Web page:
I was tempted to cancel my Stitch Fix account right then, but I did get the pair of jeans that I loved from my 1st Fix, now in the right size.

They fit great. I love them, and they have quickly gone into full wardrobe rotation. I even did a happy dance over them that my daughter captured.

Stitch Review 2 (4)

I will wear these jeans for years and would have never picked them without Stitch Fix. But has it been worth the $20 styling fee?

Besides my new favorite jeans, the three other items in my 2nd box were just as underwhelming as the overpriced plastic pouch. For instance, this striped shirt was cute and comfy, but I was swimming in it. Maybe a size smaller would have looked better.


For me, one of the biggest downfalls of the Stitch Fix service- there is only one size to try on. I don’t believe having multiple sizes would really be feasible with this type of service but it feels like a waste of a $20 styling fee when I get something that I like but in the wrong size. 

Then there are some items that have one thing off, like this cardigan that was cut to flair up at the belly.

Stitch Review 2 (3)

I love the color, love the softness, love the faux scarf look, but the changing length hits right at a self-conscious area which would always bother me no matter how much I loved the rest of the cardigan. Plus I felt the $58 price tag was a smidge too high.

Then there are some pieces that are just way off, like this dress.

Stitch Review 2 (2)

I felt too frumpy; plus pale skin and pale yellow don’t play well together.

In conclusion, my 2nd box was only mildly successful because of the jeans. I decided I would give Stitch Fix one more try.  Three tries seemed fair. Then something strange happened.

While waiting for my 3rd box to come, I started noticing clothes in the store that I normally wouldn’t even give a second glance.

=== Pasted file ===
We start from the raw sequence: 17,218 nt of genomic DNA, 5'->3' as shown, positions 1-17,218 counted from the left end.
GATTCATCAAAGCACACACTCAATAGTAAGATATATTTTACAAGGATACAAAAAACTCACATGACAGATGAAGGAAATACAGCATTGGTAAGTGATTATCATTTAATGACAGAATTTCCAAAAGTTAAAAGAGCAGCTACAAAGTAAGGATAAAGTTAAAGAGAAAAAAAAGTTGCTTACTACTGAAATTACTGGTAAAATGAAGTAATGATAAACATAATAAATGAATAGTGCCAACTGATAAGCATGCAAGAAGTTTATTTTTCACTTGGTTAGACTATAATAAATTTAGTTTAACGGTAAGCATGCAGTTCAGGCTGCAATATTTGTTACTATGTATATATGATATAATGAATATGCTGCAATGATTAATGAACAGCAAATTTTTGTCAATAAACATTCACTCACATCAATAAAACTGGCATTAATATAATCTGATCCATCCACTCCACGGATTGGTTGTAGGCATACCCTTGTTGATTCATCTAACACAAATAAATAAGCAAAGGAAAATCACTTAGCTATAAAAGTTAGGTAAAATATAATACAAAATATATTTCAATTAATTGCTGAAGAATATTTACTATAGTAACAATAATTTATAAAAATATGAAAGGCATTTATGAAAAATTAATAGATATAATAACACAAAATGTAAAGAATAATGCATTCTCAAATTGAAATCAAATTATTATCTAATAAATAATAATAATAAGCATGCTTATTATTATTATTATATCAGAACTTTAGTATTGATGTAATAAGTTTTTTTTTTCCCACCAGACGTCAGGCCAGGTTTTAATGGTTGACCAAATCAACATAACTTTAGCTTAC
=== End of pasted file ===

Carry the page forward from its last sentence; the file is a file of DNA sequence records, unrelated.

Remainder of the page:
I found this dress that looked eerily similar to the Maxi dress I returned from my first Stitch Fix box, however the price tag was much friendlier.

Stitch Fix_1

I wear it, I love it.

That’s about when my 3rd box arrived. It did not start off so strong.

Stripes on my thighs, nope. Boxy yet asymmetrical tank, no thank you. Green jeans that are even tight on your knees, oh no. This picture doesn’t look quite as bad as those jeans felt by the way.

Stitch Fix 31

I returned it all. But it wasn’t a total loss.

For instance, I love the cut and feel of the gray shirt from the 3rd box but not the price, $44 (but –$20 credit from the styling fee would make it $24).

At Old Navy, I found this very similar one in light blue. To be fair it is not as soft but the $9 price tag was a perfect fit for my lifestyle (baby spit-ups and carpool).



The funny thing is I would have never picked out this shirt to try on. Thanks to Stitch Fix this shirt is now a go-to in my wardrobe. I feel put together while still able to run around after kiddos (i.e. get sweaty and not ruin my $44 shirt).

The bottom line: Because of Stitch Fix I updated my wardrobe, but not necessarily with clothes from Stitch Fix. For me, the priority was to find pieces that fit both in size and budget.

Maybe it was the style cards that came along with each shipment, admittedly my favorite part, which provided the styling inspiration.

2014 Summer1


Whatever it was, Stitch Fix’s unintended consequence was more shopping.

This was contradictory to the initial benefit that drew me to the service in the first place; new clothes without having to go out clothes shopping and more importantly without having to try on clothes in those hot dressing rooms with grumpy kids. I might be a rare exception, but this service just inspired me to go shopping!

There are certainly much cheaper ways to be inspired: shopping with a friend, browsing Pinterest style boards, and fashion bloggers of course, (Kendi, J and Ms. Quirk never disappoint). But, I surprisingly found Stitch Fix to be very effective.

I’d read reviewers touting the benefits of trying on things you would never pick out for yourself. But since I had never been one to shy away from a new trend or a different style, I wasn’t expecting to be wowed.

But to prove me wrong the Stitch Fix stylist threw in this little ditty.

2014 Summer


I am smitten with this blue striped dress and would have NEVER tried it on in a store.

This dress won me over! So, it is with starry-eyed wonder I profess that Stitch Fix is fabulous. But just to be fair, we all know the lack of judgment that goes along with a crush, so let’s look at the numbers one last time. Numbers don’t lie (or is that hips?).

Total spent on 3 boxes from Stitch Fix:

Box 1 -  $20 styling fee

kept nothing

total = $20